Can Ford Deliver on Its Promises?

| About: Ford Motor (F)

Ford (NYSE:F) CEO Alan Mulally has now turned in seven quarters of profits for shareholders. The company proclaimed 50% sales growth by 2015, which the lion's share of growth coming from China and India. Currently Ford is playing catch-up in those two markets, where rivals General Motors (NYSE:GM) and Toyota (NYSE:TM) have a significant head start.
The other piece of good news comes from Ford CFO, Lewis Booth, who said net debt would be cut by $2.6 billion to around $14 billion by the end of June. Ford is no longer in survival mode, as these executives claim; but rather in growth mode. Astonishingly, a whopping 55% of Ford sales will come from small cars by mid-decade. Large SUVs and popular Ford pick-up trucks have dominated Ford sales and profitability for the last decade. Back in 2006, Mulally came into his job with a meeting of 300 of Ford's top executives and famously demonstrated through pie charts that Ford was lacking in the small car department. That appears to be changing quickly.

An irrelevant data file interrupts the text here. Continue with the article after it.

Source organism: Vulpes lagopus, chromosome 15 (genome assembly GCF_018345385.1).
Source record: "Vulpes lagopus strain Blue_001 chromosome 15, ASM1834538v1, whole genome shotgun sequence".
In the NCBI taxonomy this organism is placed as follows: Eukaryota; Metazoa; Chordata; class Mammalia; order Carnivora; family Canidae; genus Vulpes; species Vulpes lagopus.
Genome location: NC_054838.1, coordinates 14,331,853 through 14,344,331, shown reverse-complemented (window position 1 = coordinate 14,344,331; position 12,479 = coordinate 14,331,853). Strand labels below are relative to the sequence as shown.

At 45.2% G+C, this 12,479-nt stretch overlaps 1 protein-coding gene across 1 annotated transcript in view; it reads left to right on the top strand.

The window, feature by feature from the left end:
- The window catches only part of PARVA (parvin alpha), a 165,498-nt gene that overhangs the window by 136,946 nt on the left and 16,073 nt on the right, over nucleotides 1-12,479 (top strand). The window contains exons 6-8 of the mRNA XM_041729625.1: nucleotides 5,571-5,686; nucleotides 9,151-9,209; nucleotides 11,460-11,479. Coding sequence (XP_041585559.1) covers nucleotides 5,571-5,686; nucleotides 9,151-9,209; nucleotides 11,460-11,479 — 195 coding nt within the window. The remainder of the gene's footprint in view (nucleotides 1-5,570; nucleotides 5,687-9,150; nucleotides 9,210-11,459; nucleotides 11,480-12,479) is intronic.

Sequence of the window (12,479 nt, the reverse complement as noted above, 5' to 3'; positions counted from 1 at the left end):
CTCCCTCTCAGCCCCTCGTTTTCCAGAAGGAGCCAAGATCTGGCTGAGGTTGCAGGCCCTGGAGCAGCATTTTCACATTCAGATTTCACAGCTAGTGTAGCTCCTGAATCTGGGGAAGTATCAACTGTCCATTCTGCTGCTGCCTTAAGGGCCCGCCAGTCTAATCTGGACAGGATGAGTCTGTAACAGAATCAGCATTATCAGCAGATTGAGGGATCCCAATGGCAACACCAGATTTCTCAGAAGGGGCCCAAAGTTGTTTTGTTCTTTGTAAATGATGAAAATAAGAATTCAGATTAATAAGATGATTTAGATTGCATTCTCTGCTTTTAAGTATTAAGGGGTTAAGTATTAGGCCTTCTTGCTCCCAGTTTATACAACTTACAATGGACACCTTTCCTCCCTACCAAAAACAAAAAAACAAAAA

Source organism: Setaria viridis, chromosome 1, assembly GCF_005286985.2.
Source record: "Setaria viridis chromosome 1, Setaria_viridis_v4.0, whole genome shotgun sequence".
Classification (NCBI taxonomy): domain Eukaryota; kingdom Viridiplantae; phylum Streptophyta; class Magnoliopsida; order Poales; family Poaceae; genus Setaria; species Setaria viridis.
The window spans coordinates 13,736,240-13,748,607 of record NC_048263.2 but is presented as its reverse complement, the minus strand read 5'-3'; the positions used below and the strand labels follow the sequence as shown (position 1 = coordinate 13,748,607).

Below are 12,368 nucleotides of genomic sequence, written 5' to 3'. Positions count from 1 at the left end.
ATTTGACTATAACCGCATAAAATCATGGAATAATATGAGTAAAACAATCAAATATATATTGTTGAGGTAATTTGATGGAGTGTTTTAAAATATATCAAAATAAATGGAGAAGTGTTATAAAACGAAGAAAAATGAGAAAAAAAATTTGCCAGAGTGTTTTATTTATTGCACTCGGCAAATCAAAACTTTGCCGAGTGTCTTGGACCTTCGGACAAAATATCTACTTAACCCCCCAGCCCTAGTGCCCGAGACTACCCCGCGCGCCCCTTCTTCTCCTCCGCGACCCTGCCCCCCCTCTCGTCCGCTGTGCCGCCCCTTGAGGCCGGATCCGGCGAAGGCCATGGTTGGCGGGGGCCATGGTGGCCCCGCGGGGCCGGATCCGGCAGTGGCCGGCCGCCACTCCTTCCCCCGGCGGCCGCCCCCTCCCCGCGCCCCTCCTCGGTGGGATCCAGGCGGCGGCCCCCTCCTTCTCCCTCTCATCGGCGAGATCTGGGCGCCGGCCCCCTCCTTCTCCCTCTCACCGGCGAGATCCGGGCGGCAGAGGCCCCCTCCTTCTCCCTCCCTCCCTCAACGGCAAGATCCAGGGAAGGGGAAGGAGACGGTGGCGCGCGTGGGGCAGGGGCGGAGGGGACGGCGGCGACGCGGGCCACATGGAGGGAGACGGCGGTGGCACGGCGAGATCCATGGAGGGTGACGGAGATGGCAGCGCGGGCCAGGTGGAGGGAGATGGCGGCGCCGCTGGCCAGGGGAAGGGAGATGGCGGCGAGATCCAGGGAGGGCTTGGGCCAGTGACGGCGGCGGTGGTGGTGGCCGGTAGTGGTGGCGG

This spring's market share gains by U.S. automakers, including Ford and General Motors, will leave a lasting mark at the expense of Toyota. Ford is still trading at a very low $14-15 per share, well below where it could trade a year from now. On a discounted cash flow basis, shares will be worth just under $30 apiece in 2012. EPS for 2011 is forecast at 113% with a five-year projection of nearly 13%. Broad trends suggest that Ford is stealthily improving its position in the competitive landscape: a consolidation of brands, a gain in market share over the past year and the shedding of debt.
The big question mark at Ford is the luxury Lincoln brand. Most Ford dealers were combined Lincoln-Mercury outfits, but Mercury was axed by Ford in its effort to refocus on its flagship brand. We think the upside surprise will in fact be Lincoln as it goes head to head with Toyota's Lexus luxury brand. One-third of Lincoln dealers are likely to be cut, with significant investment needed at dealerships to upgrade the Lincoln brand image beyond the Lincoln Town Car. The last big hit out of Lincoln came with the launch of the Navigator in 1999. Sales have slumped steadily since that year.
Disclosure: I have no positions in any stocks mentioned, and no plans to initiate any positions within the next 72 hours.